On the political level, any society that doesn’t protect and preferentially advantage marriage is on its way to trouble. Marriage and the family are the foundation stones of society. So we need to work hard to protect them legally. Any arrangement that directly or indirectly undermines marriage is a bad idea. But there’s no one bullet-proof legislative formula to deal with the challenges.
Lopez: You point out that there is a real anti-Catholicism in our midst. That’s beyond the supposedly sophisticated hostility toward religion in general. Why is it worthwhile to talk about … and combat?
Archbishop Chaput: Many of the Catholics I meet don’t know the history of anti-Catholic prejudice in this country, and they don’t want to believe it persists. My own state of Colorado was Ku Klux Klan territory well into the 20th century, and the Catholic Church in Colorado was a major player in breaking the power of the Klan. Some of the contempt directed at the Catholic faith in our current news and entertainment media would be inconceivable if the targets were Muslims or Jews. And it’s not accurate to blame this hostility mainly on the sex-abuse scandal. When leaders in the Church sin and fail, they deserve to be criticized. They deserve to be held accountable. But anti-Catholic prejudice was part of American culture long before the abuse crisis. When public figures or the media act in a bigoted way toward Catholic beliefs, they also need to be held accountable. Catholics need to do a better job of demanding that.
Lopez: Is your book for Catholics only? What can everyone else get out of it?
Archbishop Chaput: I wrote the book mainly for fellow Catholics and other interested Christians because they’re my family of faith in a special way. But the basic principles of bringing one’s religious faith to bear on public issues apply equally across many other faith traditions.
Lopez: I frequently find that Vatican II is a source of confusion and tension for both fallen away and faithful Catholics. What do you mean when you write “When we look back over the past four decades, Vatican II may have assumed a maturity and zeal in Catholics that too few of us have lived — or even understood.”?
Archbishop Chaput: I think the council was urgently needed and a great positive in the life of the Church. But we underestimated its psychological and cultural implications and overestimated our ability to deal with them. We assumed a more solid foundation to American Catholic life than we actually had.
Lopez: Post-scandals, besides “With Christ all things are possible,” what gives you hope that there’s renewal happening or to come in the Catholic Church in America?
Archbishop Chaput: Some years before he was elected pope, Joseph Ratzinger said the Church in the future would be smaller but more convicted, more zealous, because the cost of belonging would be higher. I think that’s true. What gives me hope is the number of committed, extraordinary young Catholics I meet all the time. So I think the future will be bright. But that doesn’t mean it will be comfortable.
Lopez: You stand out as a bishop who talks about these issues and holds feet to the fire. Why do you do it? Why don’t more bishops do it? Isn’t it part of the job of a bishop?
Archbishop Chaput: A lot of bishops do it very well, but the media don’t give them a voice. And it’s not a question of holding anyone’s feet to the fire. As Catholics we owe each other the respect of speaking and acting honestly. If we claim to be Catholic then we need to prove it by our actions, guided by the teaching of the Church. Otherwise we’re lying to each other.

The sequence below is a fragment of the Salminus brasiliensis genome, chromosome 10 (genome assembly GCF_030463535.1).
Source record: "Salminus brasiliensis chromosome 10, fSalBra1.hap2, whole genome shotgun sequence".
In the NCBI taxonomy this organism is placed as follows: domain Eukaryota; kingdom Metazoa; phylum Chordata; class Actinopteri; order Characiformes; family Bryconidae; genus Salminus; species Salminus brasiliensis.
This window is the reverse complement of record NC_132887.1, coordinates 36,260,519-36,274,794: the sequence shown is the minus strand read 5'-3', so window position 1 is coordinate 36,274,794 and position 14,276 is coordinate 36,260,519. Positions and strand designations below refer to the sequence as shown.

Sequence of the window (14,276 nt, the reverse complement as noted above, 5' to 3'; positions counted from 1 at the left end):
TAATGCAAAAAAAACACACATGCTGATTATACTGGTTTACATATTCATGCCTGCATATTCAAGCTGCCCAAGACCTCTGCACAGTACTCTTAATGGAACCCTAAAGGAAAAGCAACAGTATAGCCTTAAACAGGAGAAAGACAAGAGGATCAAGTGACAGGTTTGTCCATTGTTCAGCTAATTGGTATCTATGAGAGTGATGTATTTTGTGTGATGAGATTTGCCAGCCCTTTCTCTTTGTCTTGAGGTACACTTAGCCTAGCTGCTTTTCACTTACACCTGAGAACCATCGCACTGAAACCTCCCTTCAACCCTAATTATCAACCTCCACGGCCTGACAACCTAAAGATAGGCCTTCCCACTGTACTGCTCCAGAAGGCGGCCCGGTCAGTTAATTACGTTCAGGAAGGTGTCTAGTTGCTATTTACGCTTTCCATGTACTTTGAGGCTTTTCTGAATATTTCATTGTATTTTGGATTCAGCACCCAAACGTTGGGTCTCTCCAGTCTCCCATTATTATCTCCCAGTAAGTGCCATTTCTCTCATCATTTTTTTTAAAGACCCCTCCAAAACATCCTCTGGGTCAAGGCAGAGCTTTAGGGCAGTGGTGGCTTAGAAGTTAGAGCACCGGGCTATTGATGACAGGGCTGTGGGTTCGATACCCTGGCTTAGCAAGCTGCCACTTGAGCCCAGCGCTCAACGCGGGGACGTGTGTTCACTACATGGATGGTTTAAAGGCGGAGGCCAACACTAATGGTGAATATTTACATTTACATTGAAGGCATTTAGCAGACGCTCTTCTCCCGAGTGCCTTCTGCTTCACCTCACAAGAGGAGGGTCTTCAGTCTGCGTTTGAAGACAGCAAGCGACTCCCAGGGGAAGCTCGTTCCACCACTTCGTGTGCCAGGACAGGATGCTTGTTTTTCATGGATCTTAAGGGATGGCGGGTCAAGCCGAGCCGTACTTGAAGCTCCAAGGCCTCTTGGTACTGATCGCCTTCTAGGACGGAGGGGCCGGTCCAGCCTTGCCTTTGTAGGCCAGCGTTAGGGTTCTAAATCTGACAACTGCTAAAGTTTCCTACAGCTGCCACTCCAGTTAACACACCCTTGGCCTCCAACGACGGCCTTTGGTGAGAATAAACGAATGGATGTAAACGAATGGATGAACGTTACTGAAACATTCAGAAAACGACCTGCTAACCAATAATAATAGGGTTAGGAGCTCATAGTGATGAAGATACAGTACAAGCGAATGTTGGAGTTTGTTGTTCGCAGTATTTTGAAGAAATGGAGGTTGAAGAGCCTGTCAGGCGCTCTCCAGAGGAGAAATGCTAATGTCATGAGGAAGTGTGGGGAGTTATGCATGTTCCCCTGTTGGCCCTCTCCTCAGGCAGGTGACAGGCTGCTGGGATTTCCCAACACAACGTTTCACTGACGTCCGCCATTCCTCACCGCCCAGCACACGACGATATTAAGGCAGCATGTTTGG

Lopez: If there is one single point that every Catholic reader of your book could take away from it and pray about and make their own, what would you pray it be?
Archbishop Chaput: Again: Don’t lie. If we say we’re Catholic, we need to back it up with proof. Our faith needs to be the North Star of our lives. Our behavior needs to match our words, including in our political choices.
Lopez: You note that “the new media breed and feed an audience — including voters — with little patience for complexity or sustained debate.” What does that mean for The Word? How can Catholics master the new media for The Master?
Archbishop Chaput: That’s a problem for younger Catholics than myself to solve. But at a minimum, we need to do a much better job of understanding how the media work, how they shape our assumptions, needs and appetites; in other words, how they work on us.
Lopez: Is there a takeaway from that papal visit earlier this year for Catholics this election season?
Archbishop Chaput: Benedict has the gift of saying hard things in a warm way. Along with a great deal of praise and encouragement, he also cautioned American Catholics about the “silent apostasy” that so many laypeople and even clergy can fall into today. For Benedict, we don’t need to formally reject our faith to be apostates. All we need to do is choose to be cowards when we need to have courage; to be quiet on vital public issues of human dignity when we need to speak up.
Lopez: You cite and agree with Cardinal Avery Dulles who has written, “the greatest danger facing the Church in our country today is that of an excessive and indiscreet accommodation.” What does that look like and what can be done about it? What can the Catholic reader busy, with a family and a job and no public soapbox do about it?
Archbishop Chaput: The first step in fixing a problem is to realize we’ve got one. We don’t serve our country by abandoning our religious convictions in public debate in the name of good manners or a mistaken idea of pluralism. Democracy thrives on the competition of ideas, and it dies without that healthy conflict. We need to stop being embarrassed when we talk about our faith, and we need to insist that others respect it — including our political parties and leaders. Everyone can make telephone calls, and write emails and letters. And everyone can simply shut off the TV and computers one night a week to read, pray, talk and share time with the family. That’s a rebellion — the best kind.
Lopez: How are you preparing for the Democratic takeover of Denver next week?
Archbishop Chaput: We’re delighted they’re coming. The delegates have important work to do for our country, and a lot of them are Catholics. We want them to feel welcome, and we’re eager to provide them with all the spiritual support we can.